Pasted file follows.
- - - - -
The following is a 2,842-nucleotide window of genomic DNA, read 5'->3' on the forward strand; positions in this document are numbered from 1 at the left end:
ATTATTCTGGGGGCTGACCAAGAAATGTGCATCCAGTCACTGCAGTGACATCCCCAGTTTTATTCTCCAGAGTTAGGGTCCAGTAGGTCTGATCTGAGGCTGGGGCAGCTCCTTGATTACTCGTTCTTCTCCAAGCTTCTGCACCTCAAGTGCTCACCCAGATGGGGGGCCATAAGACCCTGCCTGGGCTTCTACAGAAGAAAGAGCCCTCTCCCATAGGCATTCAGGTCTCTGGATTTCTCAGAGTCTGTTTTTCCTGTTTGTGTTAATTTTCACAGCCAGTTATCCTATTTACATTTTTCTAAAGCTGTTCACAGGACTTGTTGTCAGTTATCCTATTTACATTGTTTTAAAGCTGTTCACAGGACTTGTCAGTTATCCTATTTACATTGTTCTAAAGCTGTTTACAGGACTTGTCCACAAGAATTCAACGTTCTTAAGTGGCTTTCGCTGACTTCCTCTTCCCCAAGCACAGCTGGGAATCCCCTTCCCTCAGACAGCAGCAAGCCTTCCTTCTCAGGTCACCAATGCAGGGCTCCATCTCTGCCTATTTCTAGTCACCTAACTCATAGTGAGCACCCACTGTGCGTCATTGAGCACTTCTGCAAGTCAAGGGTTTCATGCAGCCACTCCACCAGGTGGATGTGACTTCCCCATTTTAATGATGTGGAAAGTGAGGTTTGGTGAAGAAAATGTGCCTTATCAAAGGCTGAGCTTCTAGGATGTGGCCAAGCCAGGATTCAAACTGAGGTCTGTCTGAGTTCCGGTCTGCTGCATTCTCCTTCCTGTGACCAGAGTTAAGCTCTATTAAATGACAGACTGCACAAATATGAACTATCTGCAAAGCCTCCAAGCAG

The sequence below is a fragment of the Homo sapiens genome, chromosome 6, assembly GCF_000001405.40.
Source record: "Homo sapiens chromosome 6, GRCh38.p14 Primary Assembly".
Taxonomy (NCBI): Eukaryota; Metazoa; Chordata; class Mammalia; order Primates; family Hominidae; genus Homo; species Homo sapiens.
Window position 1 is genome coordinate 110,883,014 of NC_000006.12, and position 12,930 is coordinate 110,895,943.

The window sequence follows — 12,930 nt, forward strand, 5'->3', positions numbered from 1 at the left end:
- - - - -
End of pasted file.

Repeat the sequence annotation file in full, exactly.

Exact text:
The following is a 2,842-nucleotide window of genomic DNA, read 5'->3' on the forward strand; positions in this document are numbered from 1 at the left end:
ATTATTCTGGGGGCTGACCAAGAAATGTGCATCCAGTCACTGCAGTGACATCCCCAGTTTTATTCTCCAGAGTTAGGGTCCAGTAGGTCTGATCTGAGGCTGGGGCAGCTCCTTGATTACTCGTTCTTCTCCAAGCTTCTGCACCTCAAGTGCTCACCCAGATGGGGGGCCATAAGACCCTGCCTGGGCTTCTACAGAAGAAAGAGCCCTCTCCCATAGGCATTCAGGTCTCTGGATTTCTCAGAGTCTGTTTTTCCTGTTTGTGTTAATTTTCACAGCCAGTTATCCTATTTACATTTTTCTAAAGCTGTTCACAGGACTTGTTGTCAGTTATCCTATTTACATTGTTTTAAAGCTGTTCACAGGACTTGTCAGTTATCCTATTTACATTGTTCTAAAGCTGTTTACAGGACTTGTCCACAAGAATTCAACGTTCTTAAGTGGCTTTCGCTGACTTCCTCTTCCCCAAGCACAGCTGGGAATCCCCTTCCCTCAGACAGCAGCAAGCCTTCCTTCTCAGGTCACCAATGCAGGGCTCCATCTCTGCCTATTTCTAGTCACCTAACTCATAGTGAGCACCCACTGTGCGTCATTGAGCACTTCTGCAAGTCAAGGGTTTCATGCAGCCACTCCACCAGGTGGATGTGACTTCCCCATTTTAATGATGTGGAAAGTGAGGTTTGGTGAAGAAAATGTGCCTTATCAAAGGCTGAGCTTCTAGGATGTGGCCAAGCCAGGATTCAAACTGAGGTCTGTCTGAGTTCCGGTCTGCTGCATTCTCCTTCCTGTGACCAGAGTTAAGCTCTATTAAATGACAGACTGCACAAATATGAACTATCTGCAAAGCCTCCAAGCAG

The sequence below is a fragment of the Homo sapiens genome, chromosome 6, assembly GCF_000001405.40.
Source record: "Homo sapiens chromosome 6, GRCh38.p14 Primary Assembly".
Taxonomy (NCBI): Eukaryota; Metazoa; Chordata; class Mammalia; order Primates; family Hominidae; genus Homo; species Homo sapiens.
Window position 1 is genome coordinate 110,883,014 of NC_000006.12, and position 12,930 is coordinate 110,895,943.

The window sequence follows — 12,930 nt, forward strand, 5'->3', positions numbered from 1 at the left end: